Despite having been involved in probably about 90% of all British manifestations of all that is heavy, grindy and noisy in the last twenty-odd years, from Napalm Death to Jesu, Justin Broadrick is still only fourteen years old; or at least that’s how he appears. And given that my job here as a critic, is indeed to judge things on appearances, then to all intents and purposes, Mr Broadrick is in fact fourteen years old. Which is why it’s all the more startling to see the dates on these re-released classics. Not only are they actually temporally impossible artifacts, they make me feel really, really old. Definitely at least nine or ten times older than the ever-youthful Mr Broadrick.
Never anything short of prolific, he’s currently trancing out at Kevin Shields-scaring volumes with Jesu as well as nuking the dancehall with Blood Of Heroes, but for many people of a certain age and disposition, his name will always be synonymous with the mighty Godflesh. They were, in many senses, a very post-Thatcherite expression of that immense sheet of styles and sounds which come together under the name industrial music, usually for the purposes of having a fight, or at least some vigorous shagging. Filled with rage, despair and anger, they weren’t the cheeky sonic pranksterism of Throbbing Gristle, or the charming musique concrete experimentalism of Einstürzende Neubauten; nor were they the cyberpunk metal of Nine Inch Nails or Rammstein, nor the bastardised disco of Skinny Puppy, Front 242 or Nitzer Ebb. They weren’t even the grizzled anti-war militarism of Ministry. No, Godflesh were industrial in the way the word is used in business and commerce – they were the sound of meat packing plants, of shipbuilding, of girders falling from very high up indeed and taking someone’s spine out, with no functioning union to get them decent compensation for spending the rest of their life in a chair.
Pure is quite possibly their classic, although as far as I remember they never released anything that was less than awesome. Pure was the moment when, having perfected the brutality and noise they did to a level only ever really matched for pure transcendent brilliance by Swans, they decided to start REALLY living up to their name. Drafting Robert Hampson of Loop in to help out on guitar, they decided to start exploring their more psychedelic potential, while never forgetting their primary mission – that driving, relentless, monolithic brutality. No more did they sound like you were trapped in a burning arms factory with Big Black. Now they sounded like you were trapped in a burning arms factory with Big Black, and you were all on REALLY, REALLY POWERFUL DRUGS. Almost twenty years on, there’s still not much that can match it for pure (c wut i did thar?) intensity, from the point a couple of bars in on “Spite” when the guitar comes in and slices your face off to the very end of closer “Pure II” (something of a departure for the band, being a twenty-minute slice of ambient isolationism, all feedback and ominous drones, and every bit as intense as any of the pounding and pummelling we’ve heard in the previous hour, like Skullflower crossed with Nurse With Wound, or, for a more modern comparison, like Sunn O))) with lots of trebly bits), when you come back to your senses and realise that yes, you ARE still back in your room, and have been all this time (or in my case, last time I listened to it, that I was drunk on a train being stared at by an old lady).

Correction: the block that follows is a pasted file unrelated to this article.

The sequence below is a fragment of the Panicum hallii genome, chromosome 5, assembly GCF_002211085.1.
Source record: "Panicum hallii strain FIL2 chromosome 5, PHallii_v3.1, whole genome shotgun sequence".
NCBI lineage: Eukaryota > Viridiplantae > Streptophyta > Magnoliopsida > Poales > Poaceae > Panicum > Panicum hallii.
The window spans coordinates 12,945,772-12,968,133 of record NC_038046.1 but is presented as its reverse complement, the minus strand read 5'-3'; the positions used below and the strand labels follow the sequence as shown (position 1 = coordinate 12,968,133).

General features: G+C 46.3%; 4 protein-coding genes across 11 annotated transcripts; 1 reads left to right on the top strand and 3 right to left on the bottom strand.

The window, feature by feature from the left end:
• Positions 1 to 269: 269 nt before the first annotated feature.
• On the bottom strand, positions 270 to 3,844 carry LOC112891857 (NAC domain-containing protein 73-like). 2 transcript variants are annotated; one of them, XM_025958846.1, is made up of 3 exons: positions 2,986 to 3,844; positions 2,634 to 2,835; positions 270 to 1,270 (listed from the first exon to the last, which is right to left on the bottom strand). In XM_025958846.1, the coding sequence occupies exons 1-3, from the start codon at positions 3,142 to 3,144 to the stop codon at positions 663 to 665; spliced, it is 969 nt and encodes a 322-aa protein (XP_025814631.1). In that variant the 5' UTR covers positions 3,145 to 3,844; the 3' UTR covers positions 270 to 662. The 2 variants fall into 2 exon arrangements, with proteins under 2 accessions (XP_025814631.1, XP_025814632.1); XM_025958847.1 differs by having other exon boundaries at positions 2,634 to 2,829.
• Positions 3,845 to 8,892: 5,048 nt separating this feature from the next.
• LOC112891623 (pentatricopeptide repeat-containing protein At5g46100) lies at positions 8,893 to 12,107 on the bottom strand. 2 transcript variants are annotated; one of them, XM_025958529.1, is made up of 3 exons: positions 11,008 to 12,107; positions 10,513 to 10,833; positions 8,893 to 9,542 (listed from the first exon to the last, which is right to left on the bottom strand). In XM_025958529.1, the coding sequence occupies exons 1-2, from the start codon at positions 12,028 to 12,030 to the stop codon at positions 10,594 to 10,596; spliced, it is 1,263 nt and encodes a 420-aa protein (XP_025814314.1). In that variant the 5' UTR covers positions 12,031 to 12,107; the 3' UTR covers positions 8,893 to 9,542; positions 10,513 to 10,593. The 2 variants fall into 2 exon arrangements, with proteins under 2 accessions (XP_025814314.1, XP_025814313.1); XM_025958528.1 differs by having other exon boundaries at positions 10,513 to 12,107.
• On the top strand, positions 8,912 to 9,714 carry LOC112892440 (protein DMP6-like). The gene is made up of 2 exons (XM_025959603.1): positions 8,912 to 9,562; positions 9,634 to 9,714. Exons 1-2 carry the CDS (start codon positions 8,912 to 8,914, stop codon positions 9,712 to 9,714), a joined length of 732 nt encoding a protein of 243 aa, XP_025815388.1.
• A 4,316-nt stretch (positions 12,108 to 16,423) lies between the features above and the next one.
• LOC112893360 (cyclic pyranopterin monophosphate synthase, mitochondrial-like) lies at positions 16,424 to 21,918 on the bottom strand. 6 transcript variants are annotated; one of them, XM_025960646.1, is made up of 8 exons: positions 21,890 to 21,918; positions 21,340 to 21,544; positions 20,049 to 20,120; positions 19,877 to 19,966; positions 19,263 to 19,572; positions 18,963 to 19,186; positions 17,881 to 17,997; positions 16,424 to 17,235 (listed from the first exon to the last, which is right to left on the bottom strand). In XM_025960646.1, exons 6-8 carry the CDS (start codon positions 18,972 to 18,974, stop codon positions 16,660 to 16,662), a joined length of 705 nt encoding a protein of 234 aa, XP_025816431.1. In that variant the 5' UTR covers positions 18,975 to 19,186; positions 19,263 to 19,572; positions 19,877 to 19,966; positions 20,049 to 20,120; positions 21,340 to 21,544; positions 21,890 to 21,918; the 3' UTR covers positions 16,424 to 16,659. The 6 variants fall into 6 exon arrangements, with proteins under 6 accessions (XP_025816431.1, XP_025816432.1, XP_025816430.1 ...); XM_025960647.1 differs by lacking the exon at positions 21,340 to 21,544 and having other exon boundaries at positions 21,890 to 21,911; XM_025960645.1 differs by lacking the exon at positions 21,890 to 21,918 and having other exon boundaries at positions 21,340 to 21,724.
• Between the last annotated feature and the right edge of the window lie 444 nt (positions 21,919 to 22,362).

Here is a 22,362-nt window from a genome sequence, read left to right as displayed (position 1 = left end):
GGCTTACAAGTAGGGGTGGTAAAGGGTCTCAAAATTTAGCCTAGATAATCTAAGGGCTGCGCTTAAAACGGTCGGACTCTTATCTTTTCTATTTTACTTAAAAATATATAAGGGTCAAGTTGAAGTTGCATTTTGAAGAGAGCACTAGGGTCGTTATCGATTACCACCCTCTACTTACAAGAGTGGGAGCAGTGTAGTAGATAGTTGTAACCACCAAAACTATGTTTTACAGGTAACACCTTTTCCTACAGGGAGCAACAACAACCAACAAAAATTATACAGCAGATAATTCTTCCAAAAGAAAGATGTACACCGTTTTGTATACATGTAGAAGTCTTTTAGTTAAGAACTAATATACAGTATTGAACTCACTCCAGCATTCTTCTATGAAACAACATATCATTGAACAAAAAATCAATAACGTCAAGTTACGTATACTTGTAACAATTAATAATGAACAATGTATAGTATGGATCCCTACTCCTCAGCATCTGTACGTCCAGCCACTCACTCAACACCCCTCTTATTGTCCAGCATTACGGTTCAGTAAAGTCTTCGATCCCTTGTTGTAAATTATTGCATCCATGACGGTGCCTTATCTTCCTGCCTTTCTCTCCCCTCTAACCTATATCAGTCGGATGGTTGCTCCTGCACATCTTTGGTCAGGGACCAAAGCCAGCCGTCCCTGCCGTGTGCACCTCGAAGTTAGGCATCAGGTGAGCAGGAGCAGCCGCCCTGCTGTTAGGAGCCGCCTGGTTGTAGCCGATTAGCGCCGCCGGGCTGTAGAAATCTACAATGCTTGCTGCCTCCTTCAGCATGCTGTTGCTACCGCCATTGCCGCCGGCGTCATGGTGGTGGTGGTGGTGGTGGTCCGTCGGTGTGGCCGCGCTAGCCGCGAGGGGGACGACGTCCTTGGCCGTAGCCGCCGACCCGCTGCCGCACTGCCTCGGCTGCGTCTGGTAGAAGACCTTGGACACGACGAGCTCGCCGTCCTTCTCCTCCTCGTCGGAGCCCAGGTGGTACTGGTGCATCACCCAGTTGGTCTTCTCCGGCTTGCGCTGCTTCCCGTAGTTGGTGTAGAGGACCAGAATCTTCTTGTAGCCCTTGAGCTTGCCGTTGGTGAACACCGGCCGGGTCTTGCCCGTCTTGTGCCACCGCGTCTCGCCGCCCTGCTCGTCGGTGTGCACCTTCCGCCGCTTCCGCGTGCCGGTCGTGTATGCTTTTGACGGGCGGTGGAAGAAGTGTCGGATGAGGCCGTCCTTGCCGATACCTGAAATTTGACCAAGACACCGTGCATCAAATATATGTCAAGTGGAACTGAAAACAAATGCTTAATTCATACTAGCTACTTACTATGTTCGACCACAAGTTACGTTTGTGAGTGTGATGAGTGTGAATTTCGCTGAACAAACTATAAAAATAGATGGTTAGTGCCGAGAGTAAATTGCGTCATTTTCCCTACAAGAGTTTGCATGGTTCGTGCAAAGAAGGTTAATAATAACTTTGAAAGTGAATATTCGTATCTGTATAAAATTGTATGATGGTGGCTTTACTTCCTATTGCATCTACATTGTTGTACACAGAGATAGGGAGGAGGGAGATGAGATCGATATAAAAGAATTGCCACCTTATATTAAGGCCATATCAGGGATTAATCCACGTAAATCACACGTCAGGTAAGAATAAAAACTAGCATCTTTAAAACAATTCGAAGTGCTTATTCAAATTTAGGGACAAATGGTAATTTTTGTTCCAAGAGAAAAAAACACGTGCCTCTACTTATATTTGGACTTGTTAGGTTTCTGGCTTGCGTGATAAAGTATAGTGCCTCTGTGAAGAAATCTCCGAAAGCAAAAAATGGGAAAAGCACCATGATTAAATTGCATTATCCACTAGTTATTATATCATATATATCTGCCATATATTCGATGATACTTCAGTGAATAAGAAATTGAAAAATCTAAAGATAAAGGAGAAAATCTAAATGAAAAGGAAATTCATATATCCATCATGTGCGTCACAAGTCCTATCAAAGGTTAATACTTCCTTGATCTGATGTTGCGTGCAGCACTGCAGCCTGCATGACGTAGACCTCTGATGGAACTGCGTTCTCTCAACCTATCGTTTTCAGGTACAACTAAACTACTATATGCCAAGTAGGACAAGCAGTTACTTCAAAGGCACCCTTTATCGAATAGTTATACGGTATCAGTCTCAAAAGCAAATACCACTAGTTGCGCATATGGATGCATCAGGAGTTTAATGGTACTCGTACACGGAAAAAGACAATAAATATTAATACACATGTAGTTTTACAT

So far, so all-consuming. But that’s not all, for this is a wonderful 3-CD package, so you get the Cold Word and Slavestate EPs as well, (although Slavestate‘s more by way of an album, being almost as long as Pure, though much of it is remixes). Cold World is a riff-heavy beast of a track, with what we quaintly used to call the B side, “Nihil,” being as bleak as its title would suggest, all unfeeling electronics and angry guitars. A couple of remixes fuck with the template in various frightening ways. Yeah, it’s fucking good. Slavestate is another favourite from back in the day, because it was where Godflesh loosened up a little and got funky. Well, they didn’t loosen up, exactly, nor did they get funky in a way you could technically describe as such, but they embraced (or perhaps CRUSHED) the then-current obsession with all things danceable. You could dance to Slavestate, and not just moshing either. Though sooner or later the urge to just start smashing stuff tended to take over. And Slavestate was a bargain anyway, because even back then it included both tracks from the Slateman/Wound EP, which were also both fucking awesome in their own right.
Basically, this package is a box every bit as scary as the Lament Configuration from Hellraiser, and promising as many earthly extremes as that one did too. Approach with care; it hasn’t lost any of its potency over time. But DO approach it; you owe it to yourself to experience this if you haven’t already. And if you have, you owe it to yourself to give it another listen, compare it to over 9,000 of Broadrick’s other projects, and confront the reality that it really IS possible to be a jack of all trades and master them as well. It’s just that not many people can do it. Certainly not me, and almost certainly not you either. I know, it’s a hard thing to come to terms with, but Godflesh were always the best at forcing us to face the harsh realities of life.
What, you wanted a happy ending?
-Deuteronemu 90210 in a burning factory-